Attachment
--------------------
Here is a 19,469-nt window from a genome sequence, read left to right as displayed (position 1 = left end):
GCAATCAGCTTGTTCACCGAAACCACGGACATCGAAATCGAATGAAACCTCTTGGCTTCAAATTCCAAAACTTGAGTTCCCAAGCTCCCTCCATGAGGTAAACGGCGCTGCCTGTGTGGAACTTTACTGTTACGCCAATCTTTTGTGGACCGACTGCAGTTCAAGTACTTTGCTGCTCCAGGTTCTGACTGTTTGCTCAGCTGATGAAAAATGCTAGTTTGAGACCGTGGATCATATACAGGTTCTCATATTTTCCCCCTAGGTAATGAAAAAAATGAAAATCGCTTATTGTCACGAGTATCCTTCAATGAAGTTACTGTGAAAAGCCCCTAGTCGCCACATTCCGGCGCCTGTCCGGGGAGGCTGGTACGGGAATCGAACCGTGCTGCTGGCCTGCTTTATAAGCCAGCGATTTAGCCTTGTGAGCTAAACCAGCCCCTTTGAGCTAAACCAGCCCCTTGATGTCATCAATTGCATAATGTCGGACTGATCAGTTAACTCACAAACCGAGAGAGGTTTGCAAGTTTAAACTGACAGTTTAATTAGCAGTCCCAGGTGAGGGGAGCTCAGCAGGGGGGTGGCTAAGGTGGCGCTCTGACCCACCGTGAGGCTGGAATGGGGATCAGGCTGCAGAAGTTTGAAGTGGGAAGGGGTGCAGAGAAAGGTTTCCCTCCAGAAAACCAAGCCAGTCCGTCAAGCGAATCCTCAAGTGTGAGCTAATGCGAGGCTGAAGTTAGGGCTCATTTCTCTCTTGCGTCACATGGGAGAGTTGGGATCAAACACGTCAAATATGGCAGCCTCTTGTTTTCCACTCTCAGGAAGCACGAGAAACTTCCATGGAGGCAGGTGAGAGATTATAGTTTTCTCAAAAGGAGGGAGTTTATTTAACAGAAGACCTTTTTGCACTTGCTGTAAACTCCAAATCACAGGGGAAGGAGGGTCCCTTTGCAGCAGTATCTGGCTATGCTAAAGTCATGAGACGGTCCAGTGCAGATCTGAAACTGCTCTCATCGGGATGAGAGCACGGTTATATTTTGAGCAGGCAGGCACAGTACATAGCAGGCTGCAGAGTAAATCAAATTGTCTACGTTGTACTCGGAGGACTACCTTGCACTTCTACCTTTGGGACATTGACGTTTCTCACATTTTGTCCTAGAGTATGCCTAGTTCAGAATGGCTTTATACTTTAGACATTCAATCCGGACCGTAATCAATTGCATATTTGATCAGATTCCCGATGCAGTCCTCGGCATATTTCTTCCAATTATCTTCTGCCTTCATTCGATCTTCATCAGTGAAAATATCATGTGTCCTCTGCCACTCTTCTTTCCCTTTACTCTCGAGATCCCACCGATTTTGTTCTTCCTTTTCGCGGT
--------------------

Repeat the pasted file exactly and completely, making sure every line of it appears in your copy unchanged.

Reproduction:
Here is a 19,469-nt window from a genome sequence, read left to right as displayed (position 1 = left end):
GCAATCAGCTTGTTCACCGAAACCACGGACATCGAAATCGAATGAAACCTCTTGGCTTCAAATTCCAAAACTTGAGTTCCCAAGCTCCCTCCATGAGGTAAACGGCGCTGCCTGTGTGGAACTTTACTGTTACGCCAATCTTTTGTGGACCGACTGCAGTTCAAGTACTTTGCTGCTCCAGGTTCTGACTGTTTGCTCAGCTGATGAAAAATGCTAGTTTGAGACCGTGGATCATATACAGGTTCTCATATTTTCCCCCTAGGTAATGAAAAAAATGAAAATCGCTTATTGTCACGAGTATCCTTCAATGAAGTTACTGTGAAAAGCCCCTAGTCGCCACATTCCGGCGCCTGTCCGGGGAGGCTGGTACGGGAATCGAACCGTGCTGCTGGCCTGCTTTATAAGCCAGCGATTTAGCCTTGTGAGCTAAACCAGCCCCTTTGAGCTAAACCAGCCCCTTGATGTCATCAATTGCATAATGTCGGACTGATCAGTTAACTCACAAACCGAGAGAGGTTTGCAAGTTTAAACTGACAGTTTAATTAGCAGTCCCAGGTGAGGGGAGCTCAGCAGGGGGGTGGCTAAGGTGGCGCTCTGACCCACCGTGAGGCTGGAATGGGGATCAGGCTGCAGAAGTTTGAAGTGGGAAGGGGTGCAGAGAAAGGTTTCCCTCCAGAAAACCAAGCCAGTCCGTCAAGCGAATCCTCAAGTGTGAGCTAATGCGAGGCTGAAGTTAGGGCTCATTTCTCTCTTGCGTCACATGGGAGAGTTGGGATCAAACACGTCAAATATGGCAGCCTCTTGTTTTCCACTCTCAGGAAGCACGAGAAACTTCCATGGAGGCAGGTGAGAGATTATAGTTTTCTCAAAAGGAGGGAGTTTATTTAACAGAAGACCTTTTTGCACTTGCTGTAAACTCCAAATCACAGGGGAAGGAGGGTCCCTTTGCAGCAGTATCTGGCTATGCTAAAGTCATGAGACGGTCCAGTGCAGATCTGAAACTGCTCTCATCGGGATGAGAGCACGGTTATATTTTGAGCAGGCAGGCACAGTACATAGCAGGCTGCAGAGTAAATCAAATTGTCTACGTTGTACTCGGAGGACTACCTTGCACTTCTACCTTTGGGACATTGACGTTTCTCACATTTTGTCCTAGAGTATGCCTAGTTCAGAATGGCTTTATACTTTAGACATTCAATCCGGACCGTAATCAATTGCATATTTGATCAGATTCCCGATGCAGTCCTCGGCATATTTCTTCCAATTATCTTCTGCCTTCATTCGATCTTCATCAGTGAAAATATCATGTGTCCTCTGCCACTCTTCTTTCCCTTTACTCTCGAGATCCCACCGATTTTGTTCTTCCTTTTCGCGGT